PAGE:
Consumers are receptive to bold, spicy flavors. Fill the roller grill with flavor-packed global snacks like egg rolls, spicy bread sticks and more. Consider offering an easily accessible line of flavor-packed condiments for hotdogs and other grab-and-go handhelds.
Drink It Up
With more female c-store customers seeking healthy, portable snacks, expect to see a jump in drinkable yogurt sales and other protein-packed drinks. Brands such as Chobani, Dannon and Yoplait all have no-spoon-needed yogurt drinks on the market.
Consumers continue to seek out indulgent snacks. Some 59% of consumers say they indulge when snacking, according to IRI data. Technomic reported that the desire to treat oneself is one of the biggest motivators for snack purchases, second only to hunger. Consumers are likely to purchase indulgent snacks in the afternoon, as studies show consumers are more willing, and more successful, at rationalizing a treat later in the day.
There is an opportunity to maximize indulgent snack sales throughout the day by placing popular impulse items in key positions around your stores. Play up seasonal craveability with holiday treats featuring peppermint or caramel flavors. Look for bite-sized indulgent snacks offered in cups or resealable bags, which are perfectly suited for grab-and-go impulse items.
As snacking continues to grow, and as consumers seek out craveable flavors, the opportunity for boosting snack sales grows, too. Prairie City Bakery has a variety of portable, mouthwatering snacks to entice impulse purchases in your store. For more information, visit Prairie City Bakery here. read morehttp://www.cspdailynews.com/category-news/snacks-candy/articles/6-tips-boosting-snack-sales
For Immediate Release: January 28, 2016
Almost 10,000 c-stores reside in Sunshine State, third most in the nation
TALLAHASSEE, FL – The Florida Petroleum Marketers and Convenience Store Association, a division of the Florida Retail Federation (FRF), reports that the convenience store count in both Florida and the U.S. continued to increase as 2015 set a record for the total number of stores. Florida’s convenience stores increased from 9,737 in 2014 to almost 10,000 in 2015, which ranked third among all states according to the 2016 National Association of Convenience Stores/Nielsen Convenience Industry Store Count.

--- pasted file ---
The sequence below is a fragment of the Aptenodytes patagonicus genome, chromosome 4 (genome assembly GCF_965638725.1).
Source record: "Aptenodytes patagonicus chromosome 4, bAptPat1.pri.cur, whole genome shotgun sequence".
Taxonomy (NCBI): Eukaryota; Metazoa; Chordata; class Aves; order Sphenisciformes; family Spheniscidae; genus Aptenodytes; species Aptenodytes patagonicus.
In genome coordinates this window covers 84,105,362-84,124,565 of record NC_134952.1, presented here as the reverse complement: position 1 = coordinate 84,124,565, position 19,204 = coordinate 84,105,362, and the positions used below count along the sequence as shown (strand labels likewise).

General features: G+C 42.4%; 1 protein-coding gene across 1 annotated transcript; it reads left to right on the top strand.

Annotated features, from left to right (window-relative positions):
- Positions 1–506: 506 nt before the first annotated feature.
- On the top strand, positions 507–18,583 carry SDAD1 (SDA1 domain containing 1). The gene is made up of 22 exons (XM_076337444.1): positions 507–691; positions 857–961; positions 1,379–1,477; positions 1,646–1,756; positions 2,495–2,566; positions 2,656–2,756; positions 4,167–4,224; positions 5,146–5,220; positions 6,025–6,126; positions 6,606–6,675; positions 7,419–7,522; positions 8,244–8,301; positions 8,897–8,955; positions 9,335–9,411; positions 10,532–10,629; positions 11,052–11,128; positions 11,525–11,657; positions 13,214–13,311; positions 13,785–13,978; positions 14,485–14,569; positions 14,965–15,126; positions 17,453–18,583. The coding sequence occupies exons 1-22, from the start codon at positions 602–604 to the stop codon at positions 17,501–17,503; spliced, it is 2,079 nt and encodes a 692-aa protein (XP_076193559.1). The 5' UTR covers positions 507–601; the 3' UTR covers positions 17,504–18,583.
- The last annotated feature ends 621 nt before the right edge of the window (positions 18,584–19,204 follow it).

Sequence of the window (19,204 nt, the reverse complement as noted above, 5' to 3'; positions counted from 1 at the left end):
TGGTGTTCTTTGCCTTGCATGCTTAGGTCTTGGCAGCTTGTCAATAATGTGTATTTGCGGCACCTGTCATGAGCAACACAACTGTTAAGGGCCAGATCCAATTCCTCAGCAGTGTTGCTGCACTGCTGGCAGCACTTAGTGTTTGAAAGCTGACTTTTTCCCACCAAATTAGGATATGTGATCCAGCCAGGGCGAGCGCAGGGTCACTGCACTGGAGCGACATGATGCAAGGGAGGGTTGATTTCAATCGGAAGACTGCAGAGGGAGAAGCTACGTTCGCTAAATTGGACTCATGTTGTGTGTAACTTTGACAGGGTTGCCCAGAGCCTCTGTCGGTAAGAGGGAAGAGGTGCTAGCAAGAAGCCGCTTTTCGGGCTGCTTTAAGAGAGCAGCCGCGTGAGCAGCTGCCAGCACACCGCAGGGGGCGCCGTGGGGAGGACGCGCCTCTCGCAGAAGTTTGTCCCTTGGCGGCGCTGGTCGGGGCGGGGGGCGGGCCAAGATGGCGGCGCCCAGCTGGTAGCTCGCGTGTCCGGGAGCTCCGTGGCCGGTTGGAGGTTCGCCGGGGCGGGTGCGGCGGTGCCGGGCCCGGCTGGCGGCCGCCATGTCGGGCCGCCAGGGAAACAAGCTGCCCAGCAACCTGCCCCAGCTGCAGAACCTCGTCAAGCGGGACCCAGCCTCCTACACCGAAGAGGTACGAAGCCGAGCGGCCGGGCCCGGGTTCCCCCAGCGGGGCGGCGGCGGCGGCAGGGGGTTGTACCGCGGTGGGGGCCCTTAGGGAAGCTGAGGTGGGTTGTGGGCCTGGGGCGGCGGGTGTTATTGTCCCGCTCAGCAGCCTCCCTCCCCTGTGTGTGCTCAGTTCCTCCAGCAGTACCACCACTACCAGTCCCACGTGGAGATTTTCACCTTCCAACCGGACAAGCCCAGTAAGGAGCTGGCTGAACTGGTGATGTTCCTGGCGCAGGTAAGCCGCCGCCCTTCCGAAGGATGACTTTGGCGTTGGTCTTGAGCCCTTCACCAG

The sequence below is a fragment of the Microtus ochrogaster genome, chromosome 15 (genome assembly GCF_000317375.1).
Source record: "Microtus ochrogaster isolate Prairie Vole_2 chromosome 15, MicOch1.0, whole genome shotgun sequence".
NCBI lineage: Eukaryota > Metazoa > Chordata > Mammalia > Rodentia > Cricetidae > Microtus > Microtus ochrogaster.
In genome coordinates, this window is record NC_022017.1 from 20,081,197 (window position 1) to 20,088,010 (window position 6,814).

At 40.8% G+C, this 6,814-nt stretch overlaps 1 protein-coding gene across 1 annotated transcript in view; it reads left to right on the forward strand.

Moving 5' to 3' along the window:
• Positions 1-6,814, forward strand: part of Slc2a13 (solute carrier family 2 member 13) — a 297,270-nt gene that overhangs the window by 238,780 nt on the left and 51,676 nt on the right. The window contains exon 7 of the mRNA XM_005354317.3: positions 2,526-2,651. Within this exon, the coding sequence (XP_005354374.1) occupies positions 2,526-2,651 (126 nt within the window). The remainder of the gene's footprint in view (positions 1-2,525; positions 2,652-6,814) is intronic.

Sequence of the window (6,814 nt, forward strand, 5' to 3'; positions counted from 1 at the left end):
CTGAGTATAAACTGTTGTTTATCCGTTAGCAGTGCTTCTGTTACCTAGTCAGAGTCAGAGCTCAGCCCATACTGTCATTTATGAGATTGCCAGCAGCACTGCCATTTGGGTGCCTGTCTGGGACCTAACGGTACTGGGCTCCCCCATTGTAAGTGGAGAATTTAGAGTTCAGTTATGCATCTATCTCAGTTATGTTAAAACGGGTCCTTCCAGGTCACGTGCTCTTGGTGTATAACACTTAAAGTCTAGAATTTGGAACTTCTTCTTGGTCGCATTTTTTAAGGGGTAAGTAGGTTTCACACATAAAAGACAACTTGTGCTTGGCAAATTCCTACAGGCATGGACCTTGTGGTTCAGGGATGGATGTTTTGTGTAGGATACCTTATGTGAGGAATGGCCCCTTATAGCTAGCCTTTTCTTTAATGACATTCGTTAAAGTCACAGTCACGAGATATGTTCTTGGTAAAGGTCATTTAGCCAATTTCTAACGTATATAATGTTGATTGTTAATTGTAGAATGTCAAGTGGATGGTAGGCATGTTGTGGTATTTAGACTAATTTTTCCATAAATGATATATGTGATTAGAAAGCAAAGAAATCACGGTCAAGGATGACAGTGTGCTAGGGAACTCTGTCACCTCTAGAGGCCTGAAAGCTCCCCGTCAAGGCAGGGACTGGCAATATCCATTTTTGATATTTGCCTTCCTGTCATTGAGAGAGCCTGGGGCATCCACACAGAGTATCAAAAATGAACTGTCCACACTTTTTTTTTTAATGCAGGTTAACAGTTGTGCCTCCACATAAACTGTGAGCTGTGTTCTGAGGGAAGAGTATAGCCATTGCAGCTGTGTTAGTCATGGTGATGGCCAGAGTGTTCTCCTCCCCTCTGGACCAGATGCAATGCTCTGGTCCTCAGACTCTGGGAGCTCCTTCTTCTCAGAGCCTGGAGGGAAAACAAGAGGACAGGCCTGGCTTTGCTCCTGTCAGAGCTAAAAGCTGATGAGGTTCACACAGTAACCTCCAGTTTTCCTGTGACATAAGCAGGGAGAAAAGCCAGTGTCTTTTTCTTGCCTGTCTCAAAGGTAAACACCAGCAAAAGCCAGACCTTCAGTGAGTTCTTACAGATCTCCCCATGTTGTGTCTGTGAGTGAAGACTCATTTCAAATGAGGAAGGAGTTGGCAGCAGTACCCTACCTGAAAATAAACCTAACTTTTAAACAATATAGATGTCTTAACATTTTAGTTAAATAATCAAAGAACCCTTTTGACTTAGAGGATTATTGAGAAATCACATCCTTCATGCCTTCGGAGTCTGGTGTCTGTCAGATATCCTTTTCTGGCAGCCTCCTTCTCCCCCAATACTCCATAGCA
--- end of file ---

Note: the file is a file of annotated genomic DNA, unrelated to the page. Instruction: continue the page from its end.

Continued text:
“The convenience store industry in Florida continues to see incredible growth as more drivers rely on the time-saving ease these stores offer drivers to get food, drinks, supplies and gasoline every day,” said FPMA Executive Director Ned Bowman. “Florida’s economy continues to improve and support our industry, and we’re proud of the work FPMA does each year with state and local government to ensure our state’s convenience stores are more environmentally friendly and safer for employees and customers.”
From 2011 to 2015, Florida’s convenience store count increased from 9,348 to 9,910, an increase of more than six percent. Among the states, Florida ranked third behind Texas (15,607 stores) and California (11,540), with New York (8,446) and Georgia (6,765) rounding out the top five. In the past year, the total number of convenience stores nationally increased by more than 1,400 for a total of 154,195.
Within the retail universe that Nielsen tracks, convenience stores account for 34.2% of all outlets in the United States, which is significantly higher than the U.S. total of other retail channels including superettes, supermarket and supercenters (51,055 stores), drug stores (41,969 stores) and dollar stores (27,378 stores). Overall, 80.7% of convenience stores (124,374) sell motor fuels.
The convenience retailing industry continues to be dominated by single-store operators, which account for 63.1% of all convenience stores (97,359 stores total) and 74.3% of store growth in 2015.
The convenience retailing industry has roughly doubled in size over the last three decades. At year-end 1985, the store count was 90,900 stores, at year-end 1995 the store count was 101,100 stores and at year-end 2005 the store count was 140,665 stores.
ABOUT THE FLORIDA RETAIL FEDERATION
Founded in 1937, the Florida Retail Federation is the statewide trade association representing retailers -- the businesses that sell directly to consumers. Florida retailers provide three out of every four jobs in the state, pay more than $49 billion in wages annually, and collect and remit more than $20 billion in sales taxes for Florida’s government each year. In fact, more than three out of four of Florida’s budget dollars come from retail-related activity. For more information, visit the FRF website, and follow FRF on Facebook and Twitter.
ABOUT THE NATIONAL ASSOCIATION OF CONVENIENCE STORES
Founded in 1961 as the National Association of Convenience Stores, NACS (nacsonline.com) is the international association for convenience and fuel retailing. The U.S. convenience store industry, with more than 152,000 stores across the country, posted $698 billion in total sales in 2014, of which $483 billion were motor fuels sales. NACS has 2,100 retail and 1,600 supplier member companies, which do business in nearly 50 countries.